By: Anna Crane
Two Chicago sports columnists have found themselves in a cross-town battle of words.
Chicago Tribune Sports Columnist Rick Morrissey fired the first shot in his column on Tuesday, complaining about the Sun-Times’ use of a graphic of a Chicago Bears helmet propped against a palm tree in its nameplate on each issues’ front page. The image, wrote Morrissey, unfairly plays with readers’ emotions by suggesting that the Bears will make it to the Super Bowl in Miami this year. Currently, the Bears are 6-0.
He also wrote that the use of the Bears’ helmet sent a message that sports writing was not journalism. He called it an insult to San Francisco Chronicle reporters Mark Fainaru-Wada and Lance Williams currently on trial as a result of their sports writing.
Today, Sun-Times Columnist Rick Telander fired back, defending the Sun-Times and alleging some hypocrisies in Morrissey’s article.
Attributing the Sun-Times increased sports coverage to the topic’s popularity and reader demand, Telander wrote that the paper cannot be blamed for trying to increase the content that is going to sell the paper.
He cited examples of Sun-Times coverage that could not be construed as “pro-Bears” as Morrissey suggested, including several articles that Bears management had actually complained about for being unflattering. He also compared his paper’s coverage to the Tribune’s special sections on the White Sox’s World Series win last fall.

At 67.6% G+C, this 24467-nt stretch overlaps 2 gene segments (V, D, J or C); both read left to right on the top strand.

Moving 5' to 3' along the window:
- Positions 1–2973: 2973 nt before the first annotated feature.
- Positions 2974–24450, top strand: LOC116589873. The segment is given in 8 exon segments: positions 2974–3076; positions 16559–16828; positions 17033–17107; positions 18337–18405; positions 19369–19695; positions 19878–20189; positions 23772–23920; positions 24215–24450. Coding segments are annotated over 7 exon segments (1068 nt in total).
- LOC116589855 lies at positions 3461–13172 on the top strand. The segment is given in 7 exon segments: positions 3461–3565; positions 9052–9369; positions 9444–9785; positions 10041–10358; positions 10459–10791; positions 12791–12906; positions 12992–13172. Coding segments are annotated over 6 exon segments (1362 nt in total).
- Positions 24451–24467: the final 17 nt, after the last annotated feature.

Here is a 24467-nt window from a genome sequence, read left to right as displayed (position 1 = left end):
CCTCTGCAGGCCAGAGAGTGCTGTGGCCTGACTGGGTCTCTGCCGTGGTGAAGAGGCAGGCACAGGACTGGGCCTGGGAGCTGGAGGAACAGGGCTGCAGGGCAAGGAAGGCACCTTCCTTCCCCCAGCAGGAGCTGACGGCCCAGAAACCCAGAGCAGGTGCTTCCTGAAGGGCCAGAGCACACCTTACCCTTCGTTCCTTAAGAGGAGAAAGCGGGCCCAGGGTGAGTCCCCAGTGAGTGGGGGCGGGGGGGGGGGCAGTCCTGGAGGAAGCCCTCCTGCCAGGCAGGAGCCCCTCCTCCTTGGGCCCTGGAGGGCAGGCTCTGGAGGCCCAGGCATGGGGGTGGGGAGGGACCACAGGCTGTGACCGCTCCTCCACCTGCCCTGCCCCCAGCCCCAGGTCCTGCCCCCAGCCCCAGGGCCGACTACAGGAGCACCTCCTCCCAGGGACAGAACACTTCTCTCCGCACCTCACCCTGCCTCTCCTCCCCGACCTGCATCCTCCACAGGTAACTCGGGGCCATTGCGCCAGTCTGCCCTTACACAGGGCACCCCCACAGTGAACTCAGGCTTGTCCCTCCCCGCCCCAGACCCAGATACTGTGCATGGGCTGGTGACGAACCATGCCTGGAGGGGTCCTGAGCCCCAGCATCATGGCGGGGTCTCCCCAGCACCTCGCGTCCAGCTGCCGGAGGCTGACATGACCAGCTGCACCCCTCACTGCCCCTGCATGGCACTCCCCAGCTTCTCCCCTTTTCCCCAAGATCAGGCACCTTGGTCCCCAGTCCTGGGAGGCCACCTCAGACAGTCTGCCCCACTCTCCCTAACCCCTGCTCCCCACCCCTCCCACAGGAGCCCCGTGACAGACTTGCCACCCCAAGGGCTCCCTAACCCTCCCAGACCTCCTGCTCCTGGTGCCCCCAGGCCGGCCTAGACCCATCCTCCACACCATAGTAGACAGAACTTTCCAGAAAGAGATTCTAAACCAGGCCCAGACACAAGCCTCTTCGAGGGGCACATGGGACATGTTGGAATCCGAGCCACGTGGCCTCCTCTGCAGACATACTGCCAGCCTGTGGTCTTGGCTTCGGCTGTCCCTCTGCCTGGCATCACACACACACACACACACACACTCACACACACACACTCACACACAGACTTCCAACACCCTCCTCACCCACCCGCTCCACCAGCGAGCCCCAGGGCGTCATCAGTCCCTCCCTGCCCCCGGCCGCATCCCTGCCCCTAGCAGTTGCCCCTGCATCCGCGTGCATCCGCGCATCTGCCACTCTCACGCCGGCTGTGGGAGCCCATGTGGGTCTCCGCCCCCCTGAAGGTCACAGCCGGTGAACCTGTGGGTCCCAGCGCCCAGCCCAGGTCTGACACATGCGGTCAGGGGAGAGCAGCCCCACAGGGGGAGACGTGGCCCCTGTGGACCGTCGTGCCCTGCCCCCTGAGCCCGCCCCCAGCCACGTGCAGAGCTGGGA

Morrissey told E&P today that he sees a difference between the Sun-Times’ Bears coverage and the Tribune’s coverage last fall.
“We started those special sections in October, when the White Sox were already in the playoffs,” said Morrissey. “[The Sun-Times’] nameplate with the Bears helmet is starting two weeks before the midpoint of the regular season, and we’re not even close to the playoffs yet. To me, there’s a line between ‘boosterism’ and reflecting the excitement of a town, and I think they’ve crossed it.”
Morrissey noted that although he disagrees with Telander on this issue, he still has a lot of respect for him as a columnist. Telander expressed a similar feeling in his column, calling Morrissey ” … a man of no little writing skill and a person I consider a friend.”